The Text in the Word Bubble

I’ve been thinking about word bubbles lately, specifically the conventions behind how words are organized in them across Japanese and English.

Basically, if you ever look at a word bubble from an English comic, be that a translated manga or something originally created in English, the words tend to follow the shape of bubble to an extent, such that the top and/or bottom lines of text are shortest and the middle bulges out. In contrast, if you look at manga in Japanese, the text is usually in the shape of a square block, though it might be more accurate to say that the text is “top-justified,” where the top of each line is flat (remember that Japanese text in bubbles is generally written from top to bottom and from right to left), and the length of the final line can vary from being the shortest to being the longest. They don’t necessarily have to be this way, as is evidenced when an English-language bubble in a Japanese manga ends up having the text un-centered, but these seem to be the “rules.” When we defy them, something looks “off.”

What I’m wondering is, how much of this is the result of the written languages themselves, and how much of it has to do with the conventions laid before us by decades of comics? Could it be that a stable top is more important in either case, but that the top line in an English text is always flat due to the horizontal nature of English writing, whereas Japanese has to make an effort at it? Is it simply efficiency, or the result of past limitations which have seeped into the very nature of how we perceive word bubbles? What about other languages, notably Hebrew or Arabic which are horizontal and written right to left? How do their translations/comics fare?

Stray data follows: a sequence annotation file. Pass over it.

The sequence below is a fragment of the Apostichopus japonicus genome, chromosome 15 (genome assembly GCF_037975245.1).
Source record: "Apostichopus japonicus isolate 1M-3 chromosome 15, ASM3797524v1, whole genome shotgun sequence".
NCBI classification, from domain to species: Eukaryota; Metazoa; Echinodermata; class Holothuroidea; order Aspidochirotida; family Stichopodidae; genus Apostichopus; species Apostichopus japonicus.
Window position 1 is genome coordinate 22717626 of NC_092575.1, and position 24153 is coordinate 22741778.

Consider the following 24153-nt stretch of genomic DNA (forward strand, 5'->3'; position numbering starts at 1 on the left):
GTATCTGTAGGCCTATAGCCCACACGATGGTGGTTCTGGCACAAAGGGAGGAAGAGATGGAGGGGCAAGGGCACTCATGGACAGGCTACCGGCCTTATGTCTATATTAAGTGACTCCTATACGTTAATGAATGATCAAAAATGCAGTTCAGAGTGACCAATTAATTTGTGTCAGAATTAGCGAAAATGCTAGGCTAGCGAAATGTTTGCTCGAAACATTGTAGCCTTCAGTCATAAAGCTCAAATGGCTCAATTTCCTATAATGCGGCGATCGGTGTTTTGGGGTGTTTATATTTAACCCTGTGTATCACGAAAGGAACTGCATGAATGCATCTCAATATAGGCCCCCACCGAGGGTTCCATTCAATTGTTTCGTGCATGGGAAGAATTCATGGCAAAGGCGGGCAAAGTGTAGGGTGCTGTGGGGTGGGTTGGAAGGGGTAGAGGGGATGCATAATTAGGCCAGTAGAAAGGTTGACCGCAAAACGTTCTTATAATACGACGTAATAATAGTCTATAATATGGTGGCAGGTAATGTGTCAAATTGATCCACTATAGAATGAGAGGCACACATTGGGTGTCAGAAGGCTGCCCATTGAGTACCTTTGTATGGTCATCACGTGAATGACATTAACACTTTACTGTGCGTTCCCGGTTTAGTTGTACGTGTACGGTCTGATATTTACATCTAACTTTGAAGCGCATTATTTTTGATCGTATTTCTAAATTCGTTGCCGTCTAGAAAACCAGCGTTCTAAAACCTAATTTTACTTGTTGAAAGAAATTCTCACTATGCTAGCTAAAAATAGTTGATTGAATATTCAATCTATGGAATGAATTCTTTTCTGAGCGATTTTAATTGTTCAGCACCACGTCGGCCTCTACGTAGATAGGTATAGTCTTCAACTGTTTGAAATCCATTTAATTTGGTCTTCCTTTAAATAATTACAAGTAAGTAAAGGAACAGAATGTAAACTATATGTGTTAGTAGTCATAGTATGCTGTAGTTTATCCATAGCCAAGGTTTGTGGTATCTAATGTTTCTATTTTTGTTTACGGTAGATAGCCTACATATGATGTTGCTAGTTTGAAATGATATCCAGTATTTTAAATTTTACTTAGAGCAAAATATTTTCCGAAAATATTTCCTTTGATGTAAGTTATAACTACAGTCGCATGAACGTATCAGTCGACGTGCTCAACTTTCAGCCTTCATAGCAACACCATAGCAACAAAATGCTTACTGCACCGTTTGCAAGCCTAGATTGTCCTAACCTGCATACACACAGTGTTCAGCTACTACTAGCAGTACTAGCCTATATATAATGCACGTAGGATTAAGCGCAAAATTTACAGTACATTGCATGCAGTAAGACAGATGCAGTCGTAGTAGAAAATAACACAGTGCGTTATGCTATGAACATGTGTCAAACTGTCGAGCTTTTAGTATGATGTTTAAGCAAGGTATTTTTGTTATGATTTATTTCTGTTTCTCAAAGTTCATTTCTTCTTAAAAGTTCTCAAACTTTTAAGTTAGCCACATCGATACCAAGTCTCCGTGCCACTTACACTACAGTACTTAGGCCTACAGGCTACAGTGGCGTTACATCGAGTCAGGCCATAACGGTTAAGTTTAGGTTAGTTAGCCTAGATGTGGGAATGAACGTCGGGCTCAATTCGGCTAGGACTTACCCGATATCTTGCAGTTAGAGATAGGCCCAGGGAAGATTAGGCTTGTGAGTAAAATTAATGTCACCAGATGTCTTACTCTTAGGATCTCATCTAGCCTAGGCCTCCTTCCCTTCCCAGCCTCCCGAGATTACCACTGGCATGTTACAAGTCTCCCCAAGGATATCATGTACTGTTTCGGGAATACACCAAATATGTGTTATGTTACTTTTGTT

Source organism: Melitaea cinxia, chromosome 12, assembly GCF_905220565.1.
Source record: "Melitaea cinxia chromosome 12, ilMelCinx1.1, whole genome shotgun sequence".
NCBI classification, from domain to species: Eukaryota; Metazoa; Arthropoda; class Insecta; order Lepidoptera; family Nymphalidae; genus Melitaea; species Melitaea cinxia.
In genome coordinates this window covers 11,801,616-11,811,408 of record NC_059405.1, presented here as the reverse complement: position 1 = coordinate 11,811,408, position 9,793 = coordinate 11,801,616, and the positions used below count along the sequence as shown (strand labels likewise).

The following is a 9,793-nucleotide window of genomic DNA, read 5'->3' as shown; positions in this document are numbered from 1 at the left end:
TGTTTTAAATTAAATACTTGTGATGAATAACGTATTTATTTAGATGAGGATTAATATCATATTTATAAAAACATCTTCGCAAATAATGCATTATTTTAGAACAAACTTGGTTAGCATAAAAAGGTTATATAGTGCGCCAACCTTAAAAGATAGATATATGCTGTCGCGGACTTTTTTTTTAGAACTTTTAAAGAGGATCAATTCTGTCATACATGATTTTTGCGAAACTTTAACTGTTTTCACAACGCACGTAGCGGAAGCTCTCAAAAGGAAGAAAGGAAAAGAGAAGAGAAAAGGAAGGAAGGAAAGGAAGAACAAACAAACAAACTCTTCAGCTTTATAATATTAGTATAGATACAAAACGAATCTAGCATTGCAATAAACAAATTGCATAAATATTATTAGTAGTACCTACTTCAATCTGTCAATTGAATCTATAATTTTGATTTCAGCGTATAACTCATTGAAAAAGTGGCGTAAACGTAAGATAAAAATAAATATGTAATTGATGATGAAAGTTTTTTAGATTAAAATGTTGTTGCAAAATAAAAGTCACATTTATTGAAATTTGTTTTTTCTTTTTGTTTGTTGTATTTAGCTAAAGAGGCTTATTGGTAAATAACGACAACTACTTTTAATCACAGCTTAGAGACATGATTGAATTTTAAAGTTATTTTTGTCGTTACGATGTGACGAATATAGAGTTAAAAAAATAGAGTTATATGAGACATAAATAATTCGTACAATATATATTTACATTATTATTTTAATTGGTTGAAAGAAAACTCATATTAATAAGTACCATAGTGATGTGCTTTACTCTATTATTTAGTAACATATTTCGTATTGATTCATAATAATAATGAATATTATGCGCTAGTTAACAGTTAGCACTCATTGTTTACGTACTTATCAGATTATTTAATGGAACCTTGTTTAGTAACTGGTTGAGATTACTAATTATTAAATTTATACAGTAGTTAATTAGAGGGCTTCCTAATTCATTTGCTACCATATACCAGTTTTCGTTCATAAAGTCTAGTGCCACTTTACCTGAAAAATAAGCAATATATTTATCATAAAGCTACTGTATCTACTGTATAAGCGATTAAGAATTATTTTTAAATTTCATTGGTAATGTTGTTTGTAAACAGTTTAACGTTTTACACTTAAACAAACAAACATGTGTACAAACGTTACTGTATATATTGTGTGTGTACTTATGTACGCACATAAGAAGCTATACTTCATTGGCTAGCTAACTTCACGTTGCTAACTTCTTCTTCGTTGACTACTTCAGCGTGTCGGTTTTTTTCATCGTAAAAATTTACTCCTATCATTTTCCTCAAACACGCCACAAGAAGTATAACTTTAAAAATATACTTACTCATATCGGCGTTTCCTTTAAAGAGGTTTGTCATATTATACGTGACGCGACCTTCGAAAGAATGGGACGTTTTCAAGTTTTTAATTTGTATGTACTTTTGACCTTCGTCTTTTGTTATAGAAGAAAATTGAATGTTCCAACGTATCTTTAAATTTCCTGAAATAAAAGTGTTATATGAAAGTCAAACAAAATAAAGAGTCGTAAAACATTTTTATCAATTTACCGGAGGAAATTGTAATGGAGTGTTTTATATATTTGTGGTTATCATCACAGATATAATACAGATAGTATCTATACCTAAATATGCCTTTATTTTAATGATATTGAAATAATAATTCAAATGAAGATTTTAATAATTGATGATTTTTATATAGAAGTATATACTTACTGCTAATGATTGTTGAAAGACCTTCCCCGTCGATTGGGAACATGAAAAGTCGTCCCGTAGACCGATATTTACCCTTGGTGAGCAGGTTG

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4 thoughts on “The Text in the Word Bubble

  1. Thinking about it there does seem to be a more “one size fits all” component to word bubbles in manga, since there always seems to be a ton of empty space that can be used for something else if necessary.

    A quick question, but what’s the source of the image on the left?

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  2. I’m guessing the difference is related to hand-lettering. Text is Japanese word bubbles is meant to look typeset (probably so kanji and furigana are legible at sizes needed to fit long strings of text), whereas English word bubbles are meant to look hand-lettered (down to RANDOM BOLDING FOR EMPHASIS), even now that most lettering is digital.

    ISTR hearing that manga authors used to manually letter dialogue on their pages, then editors would have that text retyped and paste the clean text over the existing contents of the word balloon. Can’t remember where I heard that though.

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